'I got a lot of money from the electronics company Pioneer to put on a massive show!' shouts Claudia O'Doherty, as the word 'Pioneer' rises from screens both behind and in front of her. In her follow-up to last year's Edinburgh Comedy Award-nominated 'Difficult Theatre' extravaganza The Telescope, everything O'Doherty says feels like it should have an exclamation mark after it. This time, O'Doherty seems to have left the serious stuff behind her and is on a mission, she says, to entertain every last person on this planet, starting with us.
Pioneer is a little more loosely structured than O'Doherty's past shows, with a few through-lines tying the piece together. One of these is concerned with the apparent sponsorship deal with Pioneer, which defines the show's aesthetic; another is made up of O'Doherty's disparaging remarks about her 'current boyfriend' – a series of asides with a very satisfying twist towards the show's ending; and another concentrates on her attitude towards her own personal failures. These things link together well and, if Pioneer lacks greater complexity of former shows, it makes up for it in one key way: it's bigger.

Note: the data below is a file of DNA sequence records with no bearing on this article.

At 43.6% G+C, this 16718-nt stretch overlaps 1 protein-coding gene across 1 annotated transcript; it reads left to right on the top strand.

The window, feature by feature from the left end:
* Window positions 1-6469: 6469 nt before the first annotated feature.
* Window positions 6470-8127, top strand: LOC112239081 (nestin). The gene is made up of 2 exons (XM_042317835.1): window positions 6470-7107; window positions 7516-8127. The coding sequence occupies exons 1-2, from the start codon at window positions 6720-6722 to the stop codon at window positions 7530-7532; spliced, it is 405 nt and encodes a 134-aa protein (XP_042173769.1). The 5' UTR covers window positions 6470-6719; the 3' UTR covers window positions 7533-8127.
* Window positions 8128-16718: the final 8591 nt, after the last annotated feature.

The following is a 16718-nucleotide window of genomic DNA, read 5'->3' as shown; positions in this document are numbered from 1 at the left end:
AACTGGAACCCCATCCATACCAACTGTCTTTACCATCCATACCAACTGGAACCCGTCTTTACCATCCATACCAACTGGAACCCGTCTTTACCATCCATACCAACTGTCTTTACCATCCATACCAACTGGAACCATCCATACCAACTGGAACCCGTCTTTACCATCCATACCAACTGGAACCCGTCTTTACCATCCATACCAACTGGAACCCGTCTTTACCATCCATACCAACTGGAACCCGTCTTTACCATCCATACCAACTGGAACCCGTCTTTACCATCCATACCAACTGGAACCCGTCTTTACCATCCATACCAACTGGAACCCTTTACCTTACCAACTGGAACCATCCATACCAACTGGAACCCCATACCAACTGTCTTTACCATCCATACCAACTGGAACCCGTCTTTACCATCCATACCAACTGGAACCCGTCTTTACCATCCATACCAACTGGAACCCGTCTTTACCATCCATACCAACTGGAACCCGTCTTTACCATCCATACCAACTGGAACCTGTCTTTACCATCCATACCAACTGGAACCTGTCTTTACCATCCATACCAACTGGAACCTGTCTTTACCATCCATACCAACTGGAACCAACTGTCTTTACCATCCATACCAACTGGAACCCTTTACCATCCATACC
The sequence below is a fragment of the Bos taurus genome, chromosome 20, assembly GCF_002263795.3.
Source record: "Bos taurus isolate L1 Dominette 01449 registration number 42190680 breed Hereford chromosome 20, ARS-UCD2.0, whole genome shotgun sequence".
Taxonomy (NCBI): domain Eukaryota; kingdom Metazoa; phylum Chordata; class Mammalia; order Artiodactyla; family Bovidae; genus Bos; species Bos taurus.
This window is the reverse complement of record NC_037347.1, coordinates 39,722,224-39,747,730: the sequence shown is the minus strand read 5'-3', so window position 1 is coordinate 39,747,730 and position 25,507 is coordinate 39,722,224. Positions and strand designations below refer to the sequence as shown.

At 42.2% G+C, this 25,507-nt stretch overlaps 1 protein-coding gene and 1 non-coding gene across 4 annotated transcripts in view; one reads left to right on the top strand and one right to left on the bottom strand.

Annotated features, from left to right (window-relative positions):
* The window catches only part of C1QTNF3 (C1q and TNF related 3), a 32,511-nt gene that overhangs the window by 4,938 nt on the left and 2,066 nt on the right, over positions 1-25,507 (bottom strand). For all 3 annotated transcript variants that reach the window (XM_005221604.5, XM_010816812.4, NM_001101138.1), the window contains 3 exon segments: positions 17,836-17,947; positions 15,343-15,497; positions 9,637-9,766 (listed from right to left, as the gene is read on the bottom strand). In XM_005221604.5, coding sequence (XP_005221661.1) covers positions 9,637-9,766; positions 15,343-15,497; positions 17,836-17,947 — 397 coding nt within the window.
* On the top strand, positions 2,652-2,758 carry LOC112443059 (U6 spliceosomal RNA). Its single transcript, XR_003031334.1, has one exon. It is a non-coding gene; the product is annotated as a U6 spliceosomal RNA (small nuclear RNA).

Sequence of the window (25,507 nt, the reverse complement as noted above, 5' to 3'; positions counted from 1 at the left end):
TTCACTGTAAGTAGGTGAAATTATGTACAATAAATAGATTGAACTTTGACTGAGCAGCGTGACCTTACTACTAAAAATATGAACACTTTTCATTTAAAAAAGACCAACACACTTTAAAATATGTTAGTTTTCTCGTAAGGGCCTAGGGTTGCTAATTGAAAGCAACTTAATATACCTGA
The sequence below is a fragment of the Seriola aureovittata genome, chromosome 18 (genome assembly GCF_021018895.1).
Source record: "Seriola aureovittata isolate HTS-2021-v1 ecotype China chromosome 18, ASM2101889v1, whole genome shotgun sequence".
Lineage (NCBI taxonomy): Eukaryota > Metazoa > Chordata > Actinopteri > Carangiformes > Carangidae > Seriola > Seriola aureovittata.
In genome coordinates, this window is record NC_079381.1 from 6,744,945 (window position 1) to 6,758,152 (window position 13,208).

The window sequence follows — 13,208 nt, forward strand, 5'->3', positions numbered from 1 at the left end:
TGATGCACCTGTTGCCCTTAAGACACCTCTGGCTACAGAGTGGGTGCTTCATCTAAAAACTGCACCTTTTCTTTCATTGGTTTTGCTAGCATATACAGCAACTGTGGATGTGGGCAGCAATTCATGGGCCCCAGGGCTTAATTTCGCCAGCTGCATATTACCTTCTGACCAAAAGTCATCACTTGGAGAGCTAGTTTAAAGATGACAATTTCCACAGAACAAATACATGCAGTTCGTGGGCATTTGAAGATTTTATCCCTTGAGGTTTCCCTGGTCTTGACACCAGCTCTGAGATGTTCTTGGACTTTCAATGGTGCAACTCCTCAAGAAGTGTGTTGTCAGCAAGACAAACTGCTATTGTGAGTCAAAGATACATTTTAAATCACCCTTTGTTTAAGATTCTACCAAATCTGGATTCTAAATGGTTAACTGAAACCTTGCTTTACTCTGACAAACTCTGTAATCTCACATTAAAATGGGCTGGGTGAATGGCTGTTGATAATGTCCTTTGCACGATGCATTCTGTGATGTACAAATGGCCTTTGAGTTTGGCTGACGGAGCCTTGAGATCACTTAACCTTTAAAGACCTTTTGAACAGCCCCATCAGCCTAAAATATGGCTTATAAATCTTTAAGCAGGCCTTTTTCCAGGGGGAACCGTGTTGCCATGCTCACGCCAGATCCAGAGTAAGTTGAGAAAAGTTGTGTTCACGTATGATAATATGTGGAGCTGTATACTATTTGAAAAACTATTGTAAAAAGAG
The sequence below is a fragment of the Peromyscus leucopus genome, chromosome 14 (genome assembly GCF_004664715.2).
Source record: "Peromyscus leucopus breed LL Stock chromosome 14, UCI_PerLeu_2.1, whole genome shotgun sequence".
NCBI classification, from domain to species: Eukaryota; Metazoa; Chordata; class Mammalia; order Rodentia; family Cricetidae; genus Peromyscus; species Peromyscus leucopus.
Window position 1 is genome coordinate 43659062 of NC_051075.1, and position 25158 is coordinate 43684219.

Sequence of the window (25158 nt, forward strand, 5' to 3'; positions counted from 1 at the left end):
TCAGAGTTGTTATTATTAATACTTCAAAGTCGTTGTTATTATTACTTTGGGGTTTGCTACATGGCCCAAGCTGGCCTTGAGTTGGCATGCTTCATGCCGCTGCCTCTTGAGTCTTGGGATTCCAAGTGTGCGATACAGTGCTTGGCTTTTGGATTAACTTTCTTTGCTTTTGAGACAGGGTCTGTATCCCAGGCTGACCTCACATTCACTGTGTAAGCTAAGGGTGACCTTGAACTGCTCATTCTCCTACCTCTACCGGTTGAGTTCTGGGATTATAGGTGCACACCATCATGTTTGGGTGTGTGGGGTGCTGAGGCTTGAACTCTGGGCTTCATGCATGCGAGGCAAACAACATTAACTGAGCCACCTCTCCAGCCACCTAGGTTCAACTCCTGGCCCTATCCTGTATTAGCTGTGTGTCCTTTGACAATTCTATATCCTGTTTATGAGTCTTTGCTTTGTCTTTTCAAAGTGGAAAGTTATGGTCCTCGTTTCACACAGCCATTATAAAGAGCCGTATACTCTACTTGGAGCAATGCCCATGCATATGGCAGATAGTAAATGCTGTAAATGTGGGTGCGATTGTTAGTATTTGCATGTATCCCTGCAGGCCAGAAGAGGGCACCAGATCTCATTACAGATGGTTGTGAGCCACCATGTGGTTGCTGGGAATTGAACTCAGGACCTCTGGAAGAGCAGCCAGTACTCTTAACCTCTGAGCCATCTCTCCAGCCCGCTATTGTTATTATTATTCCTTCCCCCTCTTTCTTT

The huge projection screens, the lights, the pounding dance music: the obnoxiousness of O'Doherty's on-stage character is given full reign to try whatever gimmick she thinks will impress us – or wherever her own needs and insecurities take her. This style only really has one setting - loud - and disallows for any real variety or change in texture. Yet, everything is a piece of a psychological puzzle that tells us a little bit about O'Doherty's comedic persona. As weird as it gets – and believe me, it gets weird – we can always see how this character thinks: her surreal logic and secret desperation for the world's approval.
The laughter that Claudia O'Doherty creates seems to come out of a different part of my face than the laughter created by other comedians. It surprises me and catches somewhere between my nose and my throat. I can do two lines with only a smile, and then a third will have me laughing for minutes. She herself is a pioneer, charting new territory in character comedy. Where she will take this character next - especially now her growing audience must begin to impact on the sense of failure that's currently integral to the role - will be very interesting. Her dream of entertaining every last person on the planet must surely soon be in reach.